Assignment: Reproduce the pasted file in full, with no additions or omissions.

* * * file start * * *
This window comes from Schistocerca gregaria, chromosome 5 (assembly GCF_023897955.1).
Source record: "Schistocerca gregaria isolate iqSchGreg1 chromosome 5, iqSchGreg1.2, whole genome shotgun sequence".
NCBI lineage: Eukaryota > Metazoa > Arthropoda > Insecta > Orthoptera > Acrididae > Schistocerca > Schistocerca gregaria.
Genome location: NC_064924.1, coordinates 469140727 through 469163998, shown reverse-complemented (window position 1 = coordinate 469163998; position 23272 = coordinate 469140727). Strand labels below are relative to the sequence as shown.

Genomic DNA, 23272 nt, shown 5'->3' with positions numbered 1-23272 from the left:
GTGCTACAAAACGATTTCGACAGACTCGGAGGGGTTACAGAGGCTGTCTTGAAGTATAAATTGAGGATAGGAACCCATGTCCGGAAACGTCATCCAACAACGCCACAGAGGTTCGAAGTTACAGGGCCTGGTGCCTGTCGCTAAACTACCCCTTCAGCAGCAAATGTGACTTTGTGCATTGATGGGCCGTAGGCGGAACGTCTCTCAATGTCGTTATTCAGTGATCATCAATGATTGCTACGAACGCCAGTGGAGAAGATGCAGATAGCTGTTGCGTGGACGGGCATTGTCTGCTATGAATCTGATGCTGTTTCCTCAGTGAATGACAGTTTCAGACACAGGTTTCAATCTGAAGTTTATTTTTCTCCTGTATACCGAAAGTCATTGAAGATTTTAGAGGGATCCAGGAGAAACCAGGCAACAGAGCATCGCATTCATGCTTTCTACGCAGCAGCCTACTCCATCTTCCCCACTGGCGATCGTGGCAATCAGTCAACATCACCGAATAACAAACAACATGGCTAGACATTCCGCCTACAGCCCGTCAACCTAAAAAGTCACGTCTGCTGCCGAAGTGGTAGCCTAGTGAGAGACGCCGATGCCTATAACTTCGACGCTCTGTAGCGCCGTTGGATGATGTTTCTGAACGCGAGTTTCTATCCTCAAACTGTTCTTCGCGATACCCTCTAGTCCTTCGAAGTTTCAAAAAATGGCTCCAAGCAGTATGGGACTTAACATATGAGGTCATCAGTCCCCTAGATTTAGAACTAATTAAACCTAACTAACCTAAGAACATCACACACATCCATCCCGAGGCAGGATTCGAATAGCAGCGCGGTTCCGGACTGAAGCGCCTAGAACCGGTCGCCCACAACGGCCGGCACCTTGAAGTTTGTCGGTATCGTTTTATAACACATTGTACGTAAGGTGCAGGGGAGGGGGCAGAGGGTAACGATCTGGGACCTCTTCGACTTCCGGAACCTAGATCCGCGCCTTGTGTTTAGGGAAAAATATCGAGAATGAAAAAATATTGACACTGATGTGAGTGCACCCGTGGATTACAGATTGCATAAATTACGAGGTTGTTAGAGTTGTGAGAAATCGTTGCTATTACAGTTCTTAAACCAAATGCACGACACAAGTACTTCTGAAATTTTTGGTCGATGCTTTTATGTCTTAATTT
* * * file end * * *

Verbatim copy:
This window comes from Schistocerca gregaria, chromosome 5 (assembly GCF_023897955.1).
Source record: "Schistocerca gregaria isolate iqSchGreg1 chromosome 5, iqSchGreg1.2, whole genome shotgun sequence".
NCBI lineage: Eukaryota > Metazoa > Arthropoda > Insecta > Orthoptera > Acrididae > Schistocerca > Schistocerca gregaria.
Genome location: NC_064924.1, coordinates 469140727 through 469163998, shown reverse-complemented (window position 1 = coordinate 469163998; position 23272 = coordinate 469140727). Strand labels below are relative to the sequence as shown.

Genomic DNA, 23272 nt, shown 5'->3' with positions numbered 1-23272 from the left:
GTGCTACAAAACGATTTCGACAGACTCGGAGGGGTTACAGAGGCTGTCTTGAAGTATAAATTGAGGATAGGAACCCATGTCCGGAAACGTCATCCAACAACGCCACAGAGGTTCGAAGTTACAGGGCCTGGTGCCTGTCGCTAAACTACCCCTTCAGCAGCAAATGTGACTTTGTGCATTGATGGGCCGTAGGCGGAACGTCTCTCAATGTCGTTATTCAGTGATCATCAATGATTGCTACGAACGCCAGTGGAGAAGATGCAGATAGCTGTTGCGTGGACGGGCATTGTCTGCTATGAATCTGATGCTGTTTCCTCAGTGAATGACAGTTTCAGACACAGGTTTCAATCTGAAGTTTATTTTTCTCCTGTATACCGAAAGTCATTGAAGATTTTAGAGGGATCCAGGAGAAACCAGGCAACAGAGCATCGCATTCATGCTTTCTACGCAGCAGCCTACTCCATCTTCCCCACTGGCGATCGTGGCAATCAGTCAACATCACCGAATAACAAACAACATGGCTAGACATTCCGCCTACAGCCCGTCAACCTAAAAAGTCACGTCTGCTGCCGAAGTGGTAGCCTAGTGAGAGACGCCGATGCCTATAACTTCGACGCTCTGTAGCGCCGTTGGATGATGTTTCTGAACGCGAGTTTCTATCCTCAAACTGTTCTTCGCGATACCCTCTAGTCCTTCGAAGTTTCAAAAAATGGCTCCAAGCAGTATGGGACTTAACATATGAGGTCATCAGTCCCCTAGATTTAGAACTAATTAAACCTAACTAACCTAAGAACATCACACACATCCATCCCGAGGCAGGATTCGAATAGCAGCGCGGTTCCGGACTGAAGCGCCTAGAACCGGTCGCCCACAACGGCCGGCACCTTGAAGTTTGTCGGTATCGTTTTATAACACATTGTACGTAAGGTGCAGGGGAGGGGGCAGAGGGTAACGATCTGGGACCTCTTCGACTTCCGGAACCTAGATCCGCGCCTTGTGTTTAGGGAAAAATATCGAGAATGAAAAAATATTGACACTGATGTGAGTGCACCCGTGGATTACAGATTGCATAAATTACGAGGTTGTTAGAGTTGTGAGAAATCGTTGCTATTACAGTTCTTAAACCAAATGCACGACACAAGTACTTCTGAAATTTTTGGTCGATGCTTTTATGTCTTAATTT